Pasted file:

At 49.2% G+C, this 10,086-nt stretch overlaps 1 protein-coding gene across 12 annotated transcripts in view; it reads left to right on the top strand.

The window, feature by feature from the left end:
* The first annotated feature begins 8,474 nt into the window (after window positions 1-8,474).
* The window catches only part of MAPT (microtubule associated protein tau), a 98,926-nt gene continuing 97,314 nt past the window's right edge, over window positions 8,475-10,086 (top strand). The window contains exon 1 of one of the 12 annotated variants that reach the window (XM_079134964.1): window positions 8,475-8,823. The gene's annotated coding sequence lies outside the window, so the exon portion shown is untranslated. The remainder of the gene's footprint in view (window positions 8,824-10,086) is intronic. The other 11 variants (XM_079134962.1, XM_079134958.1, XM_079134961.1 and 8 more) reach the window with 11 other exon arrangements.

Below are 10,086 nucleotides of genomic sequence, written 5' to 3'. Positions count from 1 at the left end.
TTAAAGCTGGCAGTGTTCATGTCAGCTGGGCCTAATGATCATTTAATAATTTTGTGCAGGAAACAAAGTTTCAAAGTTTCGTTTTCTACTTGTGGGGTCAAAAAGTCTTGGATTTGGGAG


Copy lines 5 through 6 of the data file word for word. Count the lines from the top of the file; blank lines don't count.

Below are 10,086 nucleotides of genomic sequence, written 5' to 3'. Positions count from 1 at the left end.
TTAAAGCTGGCAGTGTTCATGTCAGCTGGGCCTAATGATCATTTAATAATTTTGTGCAGGAAACAAAGTTTCAAAGTTTCGTTTTCTACTTGTGGGGTCAAAAAGTCTTGGATTTGGGAG